Prior art hand-held remote control devices typically have toggle switches which are vulnerable to breakage and a large quantity of wires are present within the cable. Prior art remote control positioners have separate controls for 12 volt and 24 volt systems.
Thus, it is considered desirable to overcome the aforementioned difficulties and others while achieving better and more advantageous results.
In accordance with one aspect of the present invention, a control system for a pneumatically operated mast has a first, remote control, a second control, and a positioning member. A first serial link communicates the first control with the second control. A second serial link communicates the second control with the positioning member. A relay system communicating with the first and second control and the positioning member. The relay system accommodates a 12 voltage or 24 voltage source.
In accordance with another aspect of the present invention, a remote control system used with a pneumatic mast lighting system has a serial communications link for communicating with a base control of the mast lighting system. A connector connects the mast lighting system to a remote control keypad which has a plurality of LED message displays.
In accordance with yet another aspect of the present invention, a positioning system for a pneumatic mast and lighting system has a serial link to communicate the positioning system with a base control of the mast and lighting system. A relay accommodates 12 volt and 24 volt power input.
Still other aspects of the present invention will become apparent to those of ordinary skill in the art upon reading the following detailed description of the preferred embodiment.
The invention may take physical form in certain parts and arrangement of parts, preferred embodiments of which will be described in detail and illustrated in the accompanying drawings which form a part hereof and wherein:
Referring to the drawings, wherein the showings are for the purpose of illustrating the preferred embodiment of the invention only and not for the purpose of limiting same,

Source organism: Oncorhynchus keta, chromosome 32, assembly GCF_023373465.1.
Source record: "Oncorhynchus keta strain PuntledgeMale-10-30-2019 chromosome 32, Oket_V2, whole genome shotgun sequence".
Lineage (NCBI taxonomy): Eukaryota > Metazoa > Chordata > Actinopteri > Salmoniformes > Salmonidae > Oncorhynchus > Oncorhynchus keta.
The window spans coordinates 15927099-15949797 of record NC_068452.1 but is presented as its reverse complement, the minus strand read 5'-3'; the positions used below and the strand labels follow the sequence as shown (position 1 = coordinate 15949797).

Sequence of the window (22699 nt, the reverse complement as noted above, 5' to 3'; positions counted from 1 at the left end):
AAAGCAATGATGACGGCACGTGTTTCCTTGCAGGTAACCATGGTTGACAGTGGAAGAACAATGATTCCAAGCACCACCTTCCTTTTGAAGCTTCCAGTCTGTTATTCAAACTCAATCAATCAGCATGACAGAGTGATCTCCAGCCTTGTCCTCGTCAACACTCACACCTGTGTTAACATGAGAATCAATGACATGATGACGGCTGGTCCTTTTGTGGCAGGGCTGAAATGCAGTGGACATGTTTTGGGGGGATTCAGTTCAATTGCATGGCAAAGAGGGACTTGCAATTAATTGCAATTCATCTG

As shown in
Referring now to
Switching of AC power to the lights 22 occurs via the positioner control 34. No AC power is connected to the base control board 32. AC power preferably enters the system via an environmentally sealed military connector (such as MS 3102 R24-10P) attached internally by way of a terminal strip to AC power wires of custom coiled cable imbedded within the mast. Pairs of 14 gage wires supply AC power to each of the two banks of lights 22 and also serve as a chassis ground. Another pair of 18 gage wires supply DC power for operation of the positioner control 34. These two wires will connect to the base control board. Finally, a pair of 20 gage wires will supply the communications line to the positioner control and will also connect to the base control board.
The DC power and external control lines enter the system via a connector mounted directly on the base control board. The interlock circuitry used is threefold. Referring now to
The “Initiate” and “Safety Loop” inputs can be appropriately driven with an industrial Push/Pull button 42 such as shown in
The base control board 32 can be set for either “night scan” or “night scan chief” operation by a computer connected to the serial link 35. This affects when the positioner control is placed in the stow mode, and whether or not the base control waits for it before lowering the mast.
Referring now to
Contact closure to customer interlock circuitry is shown in